Intuitive to use, just like Android
Pairing and setup of the Smartwatch 2 is pretty straightforward using NFC and Bluetooth – one tap of an NFC-equipped phone and the software takes care of the rest, prompting you to download any software you need from the Google Play store.
For those using an Android phone without NFC – any phone with Android 4.0 Ice Cream Sandwich and up with Bluetooth will work with the Smartwatch 2 – you simply have to pair the phone and watch via Bluetooth.
Sony has given the Smartwatch 2 a low power, single-core processor in an effort to balance battery life with the physical size of the device. Processor power is always a trade-off, and for the most part Sony’s Smartwatch 2 performs well enough.
Unfortunately that doesn’t mean the experience completely lag free.
Battery life is relatively good, and I got a good four days of usage out of the Smartwatch 2 with quite a few alerts and apps running. You would probably need to charge it once every three days to be on the safe side, but a full charge takes about an hour.
The Smartwatch 2 runs a bespoke variant of Android, which resembles the regular platform with a homescreen full of app icons and the usual Home, Back and Options buttons below the screen. There’s even a slide-down notifications tray, just like Android on a smartphone or tablet, which is where the lag creeps in.
The Smartwatch 2 can hang when a notification is being accessed, failing to respond to taps and swipes for a second or so. It’s not every time, and seems to be linked to the watch’s Bluetooth connection to your smartphone, but it can be annoying.
The watch vibrates to notify you of incoming actions, including phone calls which pop up and allow you to dismiss or answer them, if you have a Bluetooth headset connected – there are no speakers or microphone hidden within the Smartwatch 2.
Navigating the interface is relatively intuitive using swipes and taps, which again resembles the way an Android phone or tablet is operated. A long tap brings up an options menu, which is unique to the particular app that’s currently in use. Often that can be a bit confusing, as some apps allow you to clear notifications, and others, such as the app, allow you to, for example, retweet.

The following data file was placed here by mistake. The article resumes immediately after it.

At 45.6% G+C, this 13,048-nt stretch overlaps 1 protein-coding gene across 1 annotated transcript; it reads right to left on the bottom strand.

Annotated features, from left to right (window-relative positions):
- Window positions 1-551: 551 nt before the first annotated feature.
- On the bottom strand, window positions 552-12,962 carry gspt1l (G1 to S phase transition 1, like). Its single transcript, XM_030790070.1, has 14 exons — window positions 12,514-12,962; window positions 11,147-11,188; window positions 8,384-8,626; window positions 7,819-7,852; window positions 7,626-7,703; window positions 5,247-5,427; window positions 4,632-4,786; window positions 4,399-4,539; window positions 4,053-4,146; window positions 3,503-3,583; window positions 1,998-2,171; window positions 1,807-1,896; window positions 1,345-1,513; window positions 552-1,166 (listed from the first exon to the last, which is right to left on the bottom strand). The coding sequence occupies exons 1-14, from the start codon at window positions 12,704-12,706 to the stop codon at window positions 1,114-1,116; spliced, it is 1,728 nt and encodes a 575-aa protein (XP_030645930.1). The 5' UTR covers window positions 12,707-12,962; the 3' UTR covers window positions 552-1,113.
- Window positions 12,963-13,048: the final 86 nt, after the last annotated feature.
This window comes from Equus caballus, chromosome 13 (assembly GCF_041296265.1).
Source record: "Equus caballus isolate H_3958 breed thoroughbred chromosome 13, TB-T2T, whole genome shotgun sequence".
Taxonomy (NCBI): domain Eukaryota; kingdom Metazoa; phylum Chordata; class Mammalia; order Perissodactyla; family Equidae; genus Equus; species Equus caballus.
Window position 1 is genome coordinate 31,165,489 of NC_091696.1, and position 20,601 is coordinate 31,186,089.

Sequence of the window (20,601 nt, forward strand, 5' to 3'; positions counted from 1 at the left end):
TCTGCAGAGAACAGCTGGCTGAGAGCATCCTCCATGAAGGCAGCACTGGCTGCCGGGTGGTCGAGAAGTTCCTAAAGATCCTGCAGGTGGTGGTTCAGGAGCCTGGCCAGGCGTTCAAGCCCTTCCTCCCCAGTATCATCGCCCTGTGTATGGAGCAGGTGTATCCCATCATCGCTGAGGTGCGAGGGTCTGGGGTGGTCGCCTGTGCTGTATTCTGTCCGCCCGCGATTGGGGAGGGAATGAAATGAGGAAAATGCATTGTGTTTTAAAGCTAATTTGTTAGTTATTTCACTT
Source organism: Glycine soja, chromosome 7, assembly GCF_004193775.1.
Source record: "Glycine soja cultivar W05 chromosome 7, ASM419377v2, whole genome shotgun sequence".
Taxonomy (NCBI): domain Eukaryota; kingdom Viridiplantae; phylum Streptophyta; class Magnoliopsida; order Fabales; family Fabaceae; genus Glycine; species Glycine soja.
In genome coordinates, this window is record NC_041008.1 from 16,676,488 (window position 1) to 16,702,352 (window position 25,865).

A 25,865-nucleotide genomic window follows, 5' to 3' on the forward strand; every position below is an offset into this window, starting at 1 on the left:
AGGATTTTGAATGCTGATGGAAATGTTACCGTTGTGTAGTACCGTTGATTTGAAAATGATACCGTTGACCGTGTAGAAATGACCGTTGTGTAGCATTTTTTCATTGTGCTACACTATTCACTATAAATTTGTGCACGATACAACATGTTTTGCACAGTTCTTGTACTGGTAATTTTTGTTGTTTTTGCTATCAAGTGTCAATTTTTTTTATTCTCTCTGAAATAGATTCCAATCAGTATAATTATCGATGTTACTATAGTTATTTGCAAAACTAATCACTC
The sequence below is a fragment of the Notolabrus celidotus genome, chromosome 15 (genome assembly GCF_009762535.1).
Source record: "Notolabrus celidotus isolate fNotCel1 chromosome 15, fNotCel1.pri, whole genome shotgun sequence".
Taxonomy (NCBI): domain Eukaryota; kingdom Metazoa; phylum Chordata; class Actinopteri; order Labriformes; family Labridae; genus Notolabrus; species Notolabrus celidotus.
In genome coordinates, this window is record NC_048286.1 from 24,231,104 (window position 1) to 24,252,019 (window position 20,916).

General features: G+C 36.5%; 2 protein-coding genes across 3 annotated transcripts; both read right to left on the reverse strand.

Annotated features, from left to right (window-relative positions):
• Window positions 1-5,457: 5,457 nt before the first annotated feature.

Speaking of the app, out of the box the SmartWatch 2 comes with limited functionality, offering built-in apps that allow you to set timers or alarms. Everything else needs to be installed from the Sony SmartConnect app, which handles the management of the smartwatch and is available for free in the Google Play store.
Sony has produced apps for handling calls, reading text messages, email, and updates, as well as calendar alerts, photos and music control.
Beyond that, users are reliant on existing Smartwatch apps, available from previous iterations of the Sony platform, which kicked off with the LiveView in 2010. Three years later there are about 300 apps available for the Smartwatch 2.
Unfortunately, it would be unfair to say there’s an app for everything – there is no app for handling Google Hangouts for instance – but developers are actively producing apps for services such as WhatsApp.
The Smartwatch 2 starts at £149, which comes with the standard black silicon rubber strap and a Runtastic Pro application.
Verdict: A great second screen for your smartphone
The Sony Smartwatch 2 is more of a second screen for your Android smartphone than a true smartwatch. It has very limited functionality without being paired with a phone.
It does, however, function very well as a timepiece, which some other smartwatches certainly don’t, and it is readable in any lighting conditions thanks to its transflective display.
Sony has managed to foster a relatively large third-party app collection for its Smartwatch range, which bolsters its functionality significantly. Sony says the Smartwatch 2 is a work in progress, and it is actively listening to customer feedback and updating the watch with new software and features.
notifications are handy, as well as having access to your text messages or email on your wrist, but the Smartwatch 2’s low-resolution screen, limited functionality beyond notifications and £150 price make it more of a novelty than a must-have item.
Having said that, if you’re after a smartwatch that works with any Android phone with version 4.0 Ice Cream Sandwich and above, then the Smartwatch 2 is arguably your best option right now.
Star rating: 3/5
Sony SmartWatch 2 review
While it’s packed with plenty of apps to keep you busy, the Sony SmartWatch 2 is a pretty stripped-down take on the wearable. And less than a year after its release it already feels a tad out-dated. Still, if you can’t hold out until the SmartWatch 3 rolls around, the 2 is a lot cheaper than many of its rivals right now, and certainly not the worst option you could throw your money at.